by Francine Hébert (Acadie). The latter also won the Prix du public Radio-Canada at the 2016 Éloizes.
- Several films by Tremplin winners have also been shown at the Montreal International Documentary Festival (RIDM) and the Rendez-vous du cinéma québécois festivals; at the latter, Family Business by Justin Guitard and Emma Makes Movies
by Mélanie Léger won the award for Best Franco-Canadian Film in 2013 and 2014 respectively. Cafeteria by Francine Hébert won the award for best Franco-Canadian film there in 2016.
- Caroline Monnet’s 360 Degrees won the award for best short documentary at the Winnipeg Aboriginal Film Festival in 2008.
- A number of Tremplin films also screened at the Rendez-vous de la Francophonie, a major cross-Canada cultural event. For example, two shorts—Bittersweet Blues
by Stephanie David and The Last Key
by Julien Capraro—screened 75 times in 38 Canadian cities in March 2017.
Competition registration details
- The Tremplin contest is open to emerging French-speaking filmmakers residing outside Quebec who wish to make a first or second professional documentary of approximately 20 minutes in length.
- The registration period runs from November 28, 2017, to February 19, 2018. To view full details of the Tremplin competition and download the registration form, application kit and competition regulations, visit onf.ca/tremplin.
- Applications from Eastern Canada will be assessed by the Canadian Francophonie Studio – Acadie in Moncton, while those from Central and Western Canada will be assessed by the Canadian Francophonie Studio in Toronto.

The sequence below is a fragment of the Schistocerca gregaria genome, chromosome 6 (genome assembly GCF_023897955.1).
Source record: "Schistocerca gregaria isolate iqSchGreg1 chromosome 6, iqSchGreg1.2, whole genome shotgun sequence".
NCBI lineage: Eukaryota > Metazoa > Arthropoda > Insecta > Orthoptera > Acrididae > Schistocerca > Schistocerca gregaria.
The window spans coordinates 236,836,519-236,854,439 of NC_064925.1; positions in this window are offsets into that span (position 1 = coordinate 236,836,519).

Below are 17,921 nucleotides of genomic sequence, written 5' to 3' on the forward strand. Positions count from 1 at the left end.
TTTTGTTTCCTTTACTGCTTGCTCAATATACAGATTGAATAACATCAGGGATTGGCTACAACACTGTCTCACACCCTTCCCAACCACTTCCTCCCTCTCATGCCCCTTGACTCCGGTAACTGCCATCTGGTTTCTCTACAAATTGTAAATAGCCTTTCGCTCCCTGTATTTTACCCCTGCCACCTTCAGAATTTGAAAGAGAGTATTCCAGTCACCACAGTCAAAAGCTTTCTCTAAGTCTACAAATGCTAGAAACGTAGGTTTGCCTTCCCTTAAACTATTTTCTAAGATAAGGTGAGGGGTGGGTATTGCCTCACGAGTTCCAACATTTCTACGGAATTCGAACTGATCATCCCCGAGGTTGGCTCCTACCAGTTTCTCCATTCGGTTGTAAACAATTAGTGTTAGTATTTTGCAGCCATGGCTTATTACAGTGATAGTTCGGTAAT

Filmmakers and films, by region
- Marie Ka (Standing Tall)
- Julien Capraro (The Last Key)
- Sarah McNair-Landry (Never Lose Sight)
- Marie France Guerrette (Together in Harmony and My Father, the King)
Acadie (New Brunswick and Nova Scotia)
- Mélanie Léger (A Strange Hat and Emma Makes Movies)
- Daniel Léger (A Sunday at 105)
- Mathieu D’Astous (Turning Tides) Lina Verchery (The Trap)
- Anika Lirette (They Had Thirteen Children…) Julien Cadieux (Inhabiting Dance)
- Marie-Thérèse François (Like a Thief in the Night)
- Amélie Gosselin (Infusion) Justin Guitard (Family Business)
- Karine Godin (My Radio) Francine Hébert (Cafeteria)
- Stephanie David (Bittersweet Blues)
- André Roy (A Part of Me)
Online Screening Room: NFB.ca
About the NFB
The NFB is Canada’s public producer of award-winning creative documentaries, auteur animation, interactive stories and participatory experiences. NFB producers are embedded in communities across the country, from St. John’s to Vancouver, working with talented creators on innovative and socially relevant projects. The NFB is a leader in gender equity in film and digital media production, and is working to strengthen Indigenous-led production, guided by the recommendations of Canada’s Truth and Reconciliation Commission. NFB productions have won over 7,000 awards, including 18 Canadian Screen Awards, 17 Webbys, 12 Oscars and more than 100 Genies. To access NFB works, visit NFB.ca or download our apps for mobile devices.